We suggest that the Architecture Roadmap should be the key facilitating ingredient providing a dashboard view and mechanism for enabling the design and development as well as the communication and understanding of the enterprise. The goal fo the Architecture Roadmap will be to manage the complexity of the enterprise, align business strategies and implementations, and facilitate rapid change in order to maintain business and technical advantages.
Our standard approach to maintaining Architecture Guiding Principles is:
- Build with a purpose in mind
- Be as simple and straightforward as possible
- Facilitate, not impede, communication among shore-based and deployed war fighters
- Should be relatable and comparable across NMCI
- Should be modular, reusable, and decomposable
To get to the architecture roadmap, WITS will document Enterprise Architecture as an organized collection of information in three divisions: driving strategies, baseline, and the transition plan. Our driving strategies depict goals and objectives and show the way forward, indicating where the enterprise needs to go based on business drivers, policies, rules and regulations, and advancing technology. This will lead to the “To Be” environment which will be detailed in the Architecture Roadmap. The baseline will be the “As Is” Enterprise Architecture using any existing documentation to extrapolate information describing the current position in terms of organizations, business processes, information, applications, and technologies.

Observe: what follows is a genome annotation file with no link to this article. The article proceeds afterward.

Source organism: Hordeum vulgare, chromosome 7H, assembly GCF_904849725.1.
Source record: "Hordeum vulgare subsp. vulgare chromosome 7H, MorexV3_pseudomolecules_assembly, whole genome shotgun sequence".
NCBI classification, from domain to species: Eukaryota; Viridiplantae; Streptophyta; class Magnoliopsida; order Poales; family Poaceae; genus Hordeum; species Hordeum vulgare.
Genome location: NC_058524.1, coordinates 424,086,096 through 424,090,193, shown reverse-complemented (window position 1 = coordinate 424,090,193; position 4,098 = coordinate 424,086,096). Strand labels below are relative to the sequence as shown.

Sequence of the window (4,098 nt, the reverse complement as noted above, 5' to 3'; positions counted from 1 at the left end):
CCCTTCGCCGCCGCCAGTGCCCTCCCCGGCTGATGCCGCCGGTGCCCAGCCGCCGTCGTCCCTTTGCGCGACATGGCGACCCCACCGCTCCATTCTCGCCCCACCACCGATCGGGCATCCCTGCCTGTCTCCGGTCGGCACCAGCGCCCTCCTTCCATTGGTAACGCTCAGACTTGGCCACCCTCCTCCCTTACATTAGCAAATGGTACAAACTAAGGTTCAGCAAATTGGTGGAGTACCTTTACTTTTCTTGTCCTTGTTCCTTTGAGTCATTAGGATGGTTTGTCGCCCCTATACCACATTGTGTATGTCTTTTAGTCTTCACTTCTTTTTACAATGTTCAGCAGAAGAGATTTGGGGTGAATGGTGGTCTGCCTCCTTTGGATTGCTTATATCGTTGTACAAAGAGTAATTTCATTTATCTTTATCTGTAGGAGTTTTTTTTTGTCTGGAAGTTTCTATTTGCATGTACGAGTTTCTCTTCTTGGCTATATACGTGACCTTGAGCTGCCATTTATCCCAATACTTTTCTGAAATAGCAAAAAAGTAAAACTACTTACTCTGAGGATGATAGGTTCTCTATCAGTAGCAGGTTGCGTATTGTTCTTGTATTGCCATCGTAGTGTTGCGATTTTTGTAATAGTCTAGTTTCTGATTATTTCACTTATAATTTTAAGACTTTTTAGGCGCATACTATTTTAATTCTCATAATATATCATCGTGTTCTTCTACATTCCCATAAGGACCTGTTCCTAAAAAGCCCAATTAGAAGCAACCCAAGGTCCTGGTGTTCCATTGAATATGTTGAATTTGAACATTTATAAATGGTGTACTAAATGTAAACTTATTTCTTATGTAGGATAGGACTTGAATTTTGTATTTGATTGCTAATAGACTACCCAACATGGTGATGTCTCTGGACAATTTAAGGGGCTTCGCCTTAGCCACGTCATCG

The transition plan will be a set of initiatives within a timeline to sustain and maintain the Enterprise Architecture while accomplishing the strategic missions of the enterprise and transition from the “As-Is” to the “To Be” environment.